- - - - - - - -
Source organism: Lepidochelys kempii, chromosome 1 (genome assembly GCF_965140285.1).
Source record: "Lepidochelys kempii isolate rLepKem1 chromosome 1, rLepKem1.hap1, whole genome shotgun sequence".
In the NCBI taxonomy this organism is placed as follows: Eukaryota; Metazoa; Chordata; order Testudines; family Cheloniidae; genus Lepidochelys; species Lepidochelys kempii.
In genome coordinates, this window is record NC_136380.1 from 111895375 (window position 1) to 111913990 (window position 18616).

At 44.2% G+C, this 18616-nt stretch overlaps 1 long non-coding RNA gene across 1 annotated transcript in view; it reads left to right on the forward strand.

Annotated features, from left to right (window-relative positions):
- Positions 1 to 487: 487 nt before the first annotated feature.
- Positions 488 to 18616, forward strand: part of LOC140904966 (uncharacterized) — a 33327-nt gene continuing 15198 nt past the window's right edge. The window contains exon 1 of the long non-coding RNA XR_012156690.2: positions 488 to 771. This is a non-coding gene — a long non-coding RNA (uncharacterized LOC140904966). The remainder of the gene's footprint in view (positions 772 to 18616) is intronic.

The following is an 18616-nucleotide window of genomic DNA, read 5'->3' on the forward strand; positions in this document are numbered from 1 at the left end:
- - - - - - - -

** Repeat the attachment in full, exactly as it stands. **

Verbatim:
Source organism: Lepidochelys kempii, chromosome 1 (genome assembly GCF_965140285.1).
Source record: "Lepidochelys kempii isolate rLepKem1 chromosome 1, rLepKem1.hap1, whole genome shotgun sequence".
In the NCBI taxonomy this organism is placed as follows: Eukaryota; Metazoa; Chordata; order Testudines; family Cheloniidae; genus Lepidochelys; species Lepidochelys kempii.
In genome coordinates, this window is record NC_136380.1 from 111895375 (window position 1) to 111913990 (window position 18616).

At 44.2% G+C, this 18616-nt stretch overlaps 1 long non-coding RNA gene across 1 annotated transcript in view; it reads left to right on the forward strand.

Annotated features, from left to right (window-relative positions):
- Positions 1 to 487: 487 nt before the first annotated feature.
- Positions 488 to 18616, forward strand: part of LOC140904966 (uncharacterized) — a 33327-nt gene continuing 15198 nt past the window's right edge. The window contains exon 1 of the long non-coding RNA XR_012156690.2: positions 488 to 771. This is a non-coding gene — a long non-coding RNA (uncharacterized LOC140904966). The remainder of the gene's footprint in view (positions 772 to 18616) is intronic.

The following is an 18616-nucleotide window of genomic DNA, read 5'->3' on the forward strand; positions in this document are numbered from 1 at the left end: